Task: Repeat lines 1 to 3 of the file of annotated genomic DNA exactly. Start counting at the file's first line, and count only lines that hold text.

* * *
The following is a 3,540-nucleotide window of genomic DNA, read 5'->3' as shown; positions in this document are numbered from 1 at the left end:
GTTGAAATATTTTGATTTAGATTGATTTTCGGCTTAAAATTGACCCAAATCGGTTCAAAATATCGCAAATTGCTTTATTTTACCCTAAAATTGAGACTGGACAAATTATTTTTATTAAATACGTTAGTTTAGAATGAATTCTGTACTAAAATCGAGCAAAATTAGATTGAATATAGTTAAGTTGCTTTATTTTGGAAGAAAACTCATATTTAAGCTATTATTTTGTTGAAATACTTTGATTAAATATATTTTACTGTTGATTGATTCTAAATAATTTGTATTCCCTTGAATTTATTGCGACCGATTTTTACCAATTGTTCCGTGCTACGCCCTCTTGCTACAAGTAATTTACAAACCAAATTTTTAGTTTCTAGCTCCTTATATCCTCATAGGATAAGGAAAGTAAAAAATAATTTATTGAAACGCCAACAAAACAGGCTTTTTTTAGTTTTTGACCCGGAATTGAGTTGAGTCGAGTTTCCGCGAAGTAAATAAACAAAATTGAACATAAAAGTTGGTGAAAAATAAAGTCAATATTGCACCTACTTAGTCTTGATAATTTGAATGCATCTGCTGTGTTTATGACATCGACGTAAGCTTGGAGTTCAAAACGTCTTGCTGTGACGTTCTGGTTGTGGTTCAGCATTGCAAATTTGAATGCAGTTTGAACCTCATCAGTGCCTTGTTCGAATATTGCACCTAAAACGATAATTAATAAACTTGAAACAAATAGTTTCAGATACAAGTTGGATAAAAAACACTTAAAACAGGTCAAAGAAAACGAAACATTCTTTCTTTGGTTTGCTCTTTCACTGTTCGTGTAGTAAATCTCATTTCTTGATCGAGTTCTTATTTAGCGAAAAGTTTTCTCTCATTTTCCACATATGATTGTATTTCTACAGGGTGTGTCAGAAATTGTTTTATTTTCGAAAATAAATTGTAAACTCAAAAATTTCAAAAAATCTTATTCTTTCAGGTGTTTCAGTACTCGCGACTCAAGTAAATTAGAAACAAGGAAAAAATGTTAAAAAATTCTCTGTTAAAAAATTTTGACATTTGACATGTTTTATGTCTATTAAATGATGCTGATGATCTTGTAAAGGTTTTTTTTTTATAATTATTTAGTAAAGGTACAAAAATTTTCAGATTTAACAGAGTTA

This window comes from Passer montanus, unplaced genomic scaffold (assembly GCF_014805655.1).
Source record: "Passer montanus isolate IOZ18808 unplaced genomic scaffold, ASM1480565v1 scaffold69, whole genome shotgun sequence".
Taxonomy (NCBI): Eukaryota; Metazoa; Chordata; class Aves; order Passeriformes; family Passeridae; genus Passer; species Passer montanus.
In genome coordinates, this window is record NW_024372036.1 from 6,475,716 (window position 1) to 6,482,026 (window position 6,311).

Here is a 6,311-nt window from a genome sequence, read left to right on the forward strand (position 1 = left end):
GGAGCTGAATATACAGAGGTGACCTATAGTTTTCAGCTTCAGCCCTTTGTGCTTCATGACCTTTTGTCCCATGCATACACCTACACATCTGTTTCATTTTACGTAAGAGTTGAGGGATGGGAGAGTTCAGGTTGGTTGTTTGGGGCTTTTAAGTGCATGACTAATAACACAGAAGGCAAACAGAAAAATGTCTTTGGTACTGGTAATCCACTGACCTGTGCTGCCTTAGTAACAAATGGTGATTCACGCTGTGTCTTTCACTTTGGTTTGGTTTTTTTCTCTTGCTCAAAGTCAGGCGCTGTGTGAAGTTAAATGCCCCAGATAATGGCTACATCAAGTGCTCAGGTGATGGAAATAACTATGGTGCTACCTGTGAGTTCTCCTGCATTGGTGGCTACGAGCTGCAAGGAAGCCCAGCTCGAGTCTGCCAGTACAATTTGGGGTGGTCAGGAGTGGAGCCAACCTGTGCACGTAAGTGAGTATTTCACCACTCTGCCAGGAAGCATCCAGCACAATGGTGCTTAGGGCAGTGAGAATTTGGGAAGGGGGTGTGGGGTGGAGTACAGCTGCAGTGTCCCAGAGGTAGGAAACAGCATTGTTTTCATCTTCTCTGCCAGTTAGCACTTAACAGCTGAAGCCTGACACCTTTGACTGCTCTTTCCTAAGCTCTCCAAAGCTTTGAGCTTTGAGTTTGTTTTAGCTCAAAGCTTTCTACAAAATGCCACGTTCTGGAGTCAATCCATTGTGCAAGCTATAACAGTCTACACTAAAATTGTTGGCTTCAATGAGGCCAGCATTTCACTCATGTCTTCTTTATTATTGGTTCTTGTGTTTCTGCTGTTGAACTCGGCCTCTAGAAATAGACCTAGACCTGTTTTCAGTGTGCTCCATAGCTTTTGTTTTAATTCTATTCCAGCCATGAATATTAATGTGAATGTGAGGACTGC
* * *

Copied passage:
The following is a 3,540-nucleotide window of genomic DNA, read 5'->3' as shown; positions in this document are numbered from 1 at the left end:
GTTGAAATATTTTGATTTAGATTGATTTTCGGCTTAAAATTGACCCAAATCGGTTCAAAATATCGCAAATTGCTTTATTTTACCCTAAAATTGAGACTGGACAAATTATTTTTATTAAATACGTTAGTTTAGAATGAATTCTGTACTAAAATCGAGCAAAATTAGATTGAATATAGTTAAGTTGCTTTATTTTGGAAGAAAACTCATATTTAAGCTATTATTTTGTTGAAATACTTTGATTAAATATATTTTACTGTTGATTGATTCTAAATAATTTGTATTCCCTTGAATTTATTGCGACCGATTTTTACCAATTGTTCCGTGCTACGCCCTCTTGCTACAAGTAATTTACAAACCAAATTTTTAGTTTCTAGCTCCTTATATCCTCATAGGATAAGGAAAGTAAAAAATAATTTATTGAAACGCCAACAAAACAGGCTTTTTTTAGTTTTTGACCCGGAATTGAGTTGAGTCGAGTTTCCGCGAAGTAAATAAACAAAATTGAACATAAAAGTTGGTGAAAAATAAAGTCAATATTGCACCTACTTAGTCTTGATAATTTGAATGCATCTGCTGTGTTTATGACATCGACGTAAGCTTGGAGTTCAAAACGTCTTGCTGTGACGTTCTGGTTGTGGTTCAGCATTGCAAATTTGAATGCAGTTTGAACCTCATCAGTGCCTTGTTCGAATATTGCACCTAAAACGATAATTAATAAACTTGAAACAAATAGTTTCAGATACAAGTTGGATAAAAAACACTTAAAACAGGTCAAAGAAAACGAAACATTCTTTCTTTGGTTTGCTCTTTCACTGTTCGTGTAGTAAATCTCATTTCTTGATCGAGTTCTTATTTAGCGAAAAGTTTTCTCTCATTTTCCACATATGATTGTATTTCTACAGGGTGTGTCAGAAATTGTTTTATTTTCGAAAATAAATTGTAAACTCAAAAATTTCAAAAAATCTTATTCTTTCAGGTGTTTCAGTACTCGCGACTCAAGTAAATTAGAAACAAGGAAAAAATGTTAAAAAATTCTCTGTTAAAAAATTTTGACATTTGACATGTTTTATGTCTATTAAATGATGCTGATGATCTTGTAAAGGTTTTTTTTTTATAATTATTTAGTAAAGGTACAAAAATTTTCAGATTTAACAGAGTTA

This window comes from Passer montanus, unplaced genomic scaffold (assembly GCF_014805655.1).